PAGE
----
The View From the Top

Published Aug 16, 2004
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Thorhild Widvey, the newly appointed Norwegian Minister of Petroleum and Energy, has hit the ground running. Fortunately for us, she found a little time in her hectic schedule to meet with us.

The View From the Top-Body-2

Ormen Lange is the last big find. How long can we continue to claim, with any credibility, that there still are large new fields waiting to be found on the Norwegian Continental Shelf?
It is correct that last year’s exploration on the Norwegian Continental Shelf hasn’t been very successful. However, this is not unique to the NCS. We see the same situation in other oil provinces around the world.

The situation is also a bit more subtle. According to the Norwegian Petroleum Directorate, resource estimates to be found on the NCS still remain at 3,400 mill Sm3 o.e., about the same amount we have produced so far. Much of these resources are found in undeveloped areas – in the Barents sea and in parts of the Norwegian Sea. So the possibility of future large finds are absolutely there.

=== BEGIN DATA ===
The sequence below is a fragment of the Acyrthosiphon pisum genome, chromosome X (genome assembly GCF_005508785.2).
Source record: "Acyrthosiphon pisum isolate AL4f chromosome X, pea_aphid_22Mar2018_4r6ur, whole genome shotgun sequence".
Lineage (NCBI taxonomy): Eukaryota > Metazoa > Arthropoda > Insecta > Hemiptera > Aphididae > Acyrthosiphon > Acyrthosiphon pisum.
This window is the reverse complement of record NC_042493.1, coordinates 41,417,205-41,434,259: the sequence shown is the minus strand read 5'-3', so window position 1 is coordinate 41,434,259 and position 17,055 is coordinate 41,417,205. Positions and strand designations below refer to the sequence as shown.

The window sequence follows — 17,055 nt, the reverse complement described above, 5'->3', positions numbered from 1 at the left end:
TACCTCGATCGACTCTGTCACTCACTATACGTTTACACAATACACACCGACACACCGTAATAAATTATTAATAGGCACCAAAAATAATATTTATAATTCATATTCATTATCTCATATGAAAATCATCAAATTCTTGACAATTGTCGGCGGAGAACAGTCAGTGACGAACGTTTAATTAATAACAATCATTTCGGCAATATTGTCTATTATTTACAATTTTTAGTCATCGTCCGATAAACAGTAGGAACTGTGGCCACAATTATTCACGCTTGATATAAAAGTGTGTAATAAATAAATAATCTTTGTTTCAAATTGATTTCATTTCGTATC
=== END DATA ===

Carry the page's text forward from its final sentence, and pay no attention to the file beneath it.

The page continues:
In order to locate new large finds, quite an extensive amount of exploration must be carried out. The responsibility to do this is clearly on the hands of the industry itself. The authorities can contribute by allowing for more effective exploration.

For our part, the government has taken the challenge seriously. We have done our outmost to give the industry access to more prospective areas in the last year. The 18th lisence round that was completed this summer was the second largest that has been awarded in immature areas of the NCS. Now we must await the results of the exploration, but it is my hope that new discoveries in undeveloped areas will provide growth for new activities.

What will be the consequences if there are no new, large finds?